Like the Neapolitan neighborhood of Scampia where the mob openly runs the drugs trade, the Internet is rife with narcotics for sale. But there is one particular website that has far more to offer than what you could find in Scampia. It is a forum that is open 24/7, where thousands of drug dealers sell every kind of drug imaginable without any real risk of being caught and punished.
This junkie’s playground is called “Silk Road.” Mind you, it’s not easy to find. This eBay of dope appears not to exist – if you type the address into your browser it doesn’t turn up any results. But the site most definitely does exist. It’s hiding in a dark corner of the web – the hidden Internet – the Deep Web.
To enter this parallel virtual world you need to use Tor (short for The Onion Router), a free program that encrypts the user’s information to make navigation completely anonymous. It’s the same system that allows Iranian activists to exchange information and Chinese bloggers to avoid the censors. Once you download the program, a few minutes later the game is set – you can browse in this vast, free zone without any controls or rules — where nobody knows who does what.
Silk Road looks a bit like Amazon. There are photos of the products, prices, delivery times and consumer reviews. The logo is a Bedouin on a camel. A few months ago they stopped selling weapons, those are forbidden. But everything else is there, just a click away: counterfeit clothing, medicines, performance-enhancing drugs, false passports and pornographic materials.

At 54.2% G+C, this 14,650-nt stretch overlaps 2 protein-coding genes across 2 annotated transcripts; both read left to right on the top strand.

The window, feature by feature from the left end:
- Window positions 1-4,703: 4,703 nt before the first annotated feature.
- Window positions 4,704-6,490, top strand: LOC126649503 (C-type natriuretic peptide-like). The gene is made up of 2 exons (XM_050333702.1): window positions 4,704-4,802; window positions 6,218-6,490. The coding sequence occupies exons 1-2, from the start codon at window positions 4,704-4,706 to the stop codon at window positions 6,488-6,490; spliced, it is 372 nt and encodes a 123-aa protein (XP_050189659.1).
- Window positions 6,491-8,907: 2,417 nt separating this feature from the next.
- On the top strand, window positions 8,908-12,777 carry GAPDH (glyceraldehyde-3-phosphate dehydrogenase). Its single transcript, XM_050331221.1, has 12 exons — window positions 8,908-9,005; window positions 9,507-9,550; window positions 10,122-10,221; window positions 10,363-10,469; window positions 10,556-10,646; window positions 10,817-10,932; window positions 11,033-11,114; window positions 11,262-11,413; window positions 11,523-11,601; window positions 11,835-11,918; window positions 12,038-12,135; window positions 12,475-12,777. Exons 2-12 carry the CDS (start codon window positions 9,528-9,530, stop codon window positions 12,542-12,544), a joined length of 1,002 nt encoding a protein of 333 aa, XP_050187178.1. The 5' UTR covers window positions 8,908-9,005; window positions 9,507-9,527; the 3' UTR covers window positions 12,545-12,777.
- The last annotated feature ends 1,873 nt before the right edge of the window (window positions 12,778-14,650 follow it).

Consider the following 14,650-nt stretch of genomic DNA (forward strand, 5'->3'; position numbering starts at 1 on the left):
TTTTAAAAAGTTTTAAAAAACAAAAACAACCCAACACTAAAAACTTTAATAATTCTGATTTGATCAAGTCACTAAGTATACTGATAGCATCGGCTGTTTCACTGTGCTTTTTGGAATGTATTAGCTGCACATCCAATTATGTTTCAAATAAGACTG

There are 4,400 kinds of drugs available. The most popular at the moment are the synthetic stimulant drugs 4-MMC (mephedrone) and crystal meth (methamphetamine) – colorless, odorless and tasteless. Homemade, these synthetic drugs sometimes prove a fatal mix, regularly claiming the lives of young people on the outskirts of Moscow, the nightclubs of Ibiza and at raves on Brazilian beaches. This “high” is globalized – it breaks down borders and travels in small packages from one continent to another, spreading addiction.
Online payments and home delivery